Is it Racism….or do we have a chip on our shoulder!

What is Racism….The dictionary definition is:

“Discrimination and prejudice against people based on their race or ethnicity. Racism can be present in social actions, practices, or political systems that support the expression of prejudice or aversion in discriminatory practices.”

So why are we, as a nation, having so much difficulty in determining what it is and even greater difficulty in saying the R word. Very few people like to actually admit that they are racist and many end up in all kinds of contortions searching for other words to define their behaviour. Of course, the most common way of dealing with Racism is not to call it Racism and this conclusion protects the said individuals from examining the roots of their own behaviour.

I know that it is not always about slavery; but this time slavery is a significant factor. 400 years of slavery established the primary relationship between White Europeans and Black people, and State and Church needed to justify and rationalise their self-interest and greed. Let’s not mince words slavery was good business and was cheaper than indentured servitude or actually paying people for their labour; and coupled with the notion that these people were supposedly a lower class of beings and the fact that the colonisers were doing them a favour diminished any sympathy or responsibility for the seeds that they had sown. After all Europeans gave these people civilisation and the Christianity which they are still holding on to which significantly contributed to Black people’s present condition.

So why are people so incensed when they are accused of Racism! I would argue that there is an embarrassment that they have been suckered into believing some of the many stereotypes about Black people and Black culture. These stereotypes have been integrated, like invisible gas, into the western culture derived from that early relationship between Black & White that goes back 400 years. You know the kind of stereotypes that suggest that Black people are naturally skilled at sports and entertaining and conversely are shiftless and prone to aggression. All these supposed “qualities” manifest themselves in differing degrees and some appear to be complementary but in reality are not, and they steer some Black people into choices and expectations that are determined by White people & White culture.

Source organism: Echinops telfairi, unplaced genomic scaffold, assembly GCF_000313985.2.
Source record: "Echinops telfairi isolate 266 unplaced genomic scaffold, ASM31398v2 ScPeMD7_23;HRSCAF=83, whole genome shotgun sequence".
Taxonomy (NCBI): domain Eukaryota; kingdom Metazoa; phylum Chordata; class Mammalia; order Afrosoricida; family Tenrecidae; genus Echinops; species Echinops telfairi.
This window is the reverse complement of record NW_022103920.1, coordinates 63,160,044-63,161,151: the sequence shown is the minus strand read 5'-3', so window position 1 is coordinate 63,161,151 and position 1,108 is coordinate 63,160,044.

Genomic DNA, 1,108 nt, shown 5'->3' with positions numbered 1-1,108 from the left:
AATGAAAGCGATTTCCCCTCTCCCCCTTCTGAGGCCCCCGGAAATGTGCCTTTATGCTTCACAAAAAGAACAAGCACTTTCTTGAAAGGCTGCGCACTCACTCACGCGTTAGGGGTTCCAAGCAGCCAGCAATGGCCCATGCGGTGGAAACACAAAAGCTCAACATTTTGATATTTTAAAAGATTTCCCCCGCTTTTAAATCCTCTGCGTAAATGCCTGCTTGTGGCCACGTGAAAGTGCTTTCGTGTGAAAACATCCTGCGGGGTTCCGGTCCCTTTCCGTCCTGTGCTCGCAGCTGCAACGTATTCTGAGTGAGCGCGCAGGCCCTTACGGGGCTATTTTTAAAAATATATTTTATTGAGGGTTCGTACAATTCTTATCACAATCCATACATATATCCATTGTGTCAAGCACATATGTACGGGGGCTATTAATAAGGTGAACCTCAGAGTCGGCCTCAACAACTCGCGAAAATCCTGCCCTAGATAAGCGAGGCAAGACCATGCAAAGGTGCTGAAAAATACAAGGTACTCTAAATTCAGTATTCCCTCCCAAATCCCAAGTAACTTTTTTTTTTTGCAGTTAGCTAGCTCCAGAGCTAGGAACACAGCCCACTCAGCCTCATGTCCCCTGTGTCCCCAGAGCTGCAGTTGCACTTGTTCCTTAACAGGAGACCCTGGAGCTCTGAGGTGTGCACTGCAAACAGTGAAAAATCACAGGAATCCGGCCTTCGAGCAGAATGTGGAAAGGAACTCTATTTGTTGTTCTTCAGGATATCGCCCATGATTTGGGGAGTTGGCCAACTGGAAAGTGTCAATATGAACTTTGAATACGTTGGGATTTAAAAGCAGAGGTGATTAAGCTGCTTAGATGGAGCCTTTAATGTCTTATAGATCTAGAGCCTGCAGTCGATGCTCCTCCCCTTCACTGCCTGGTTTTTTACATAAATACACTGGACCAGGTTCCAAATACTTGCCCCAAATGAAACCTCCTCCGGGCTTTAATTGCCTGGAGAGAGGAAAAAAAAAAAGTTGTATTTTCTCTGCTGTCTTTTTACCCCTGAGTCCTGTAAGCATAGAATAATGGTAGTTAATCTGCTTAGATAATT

Between the 70s & the 90s when some of us were pursuing Equality as opposed to Diversity and we had three Race Relations Acts,1965,1968 & 1976. As a society we were trying to get a handle on how we could come down hard on brazen examples of Race discrimination and there were guardian organisations like Race Equality Councils, Law Centres and Citizens Advice centres that were places where matters could be examined and resolved and there were some landmark cases during that time. There was a presumption that if someone felt that they had been discriminated because of their Race the first thing we would do was to respect their feelings and not try to negotiate them out of their interpretation of that experience. The belief was that the test of the evidence would determine how far that accusation was proven or not proven. The well-known definition was:

A Racist Incident is an incident that is perceived to be Racist by the victim or any other person”….and note that the “other person” was an important part of that definition and placed some responsibility on those who witnessed racism and had to make a choice as to whether they were going to let it go or report it. Yes… a witness can also be offended by racism but how often do they report it. Most times they leave it to the person who has been subjected to the Racism to not only endure the experience but to carry the burden of a reporting system that is sometimes less than sympathetic. The bottom line is that most White people and some Black people will support the general cause but would resist getting involved in the minutiae of challenging racism as a witness.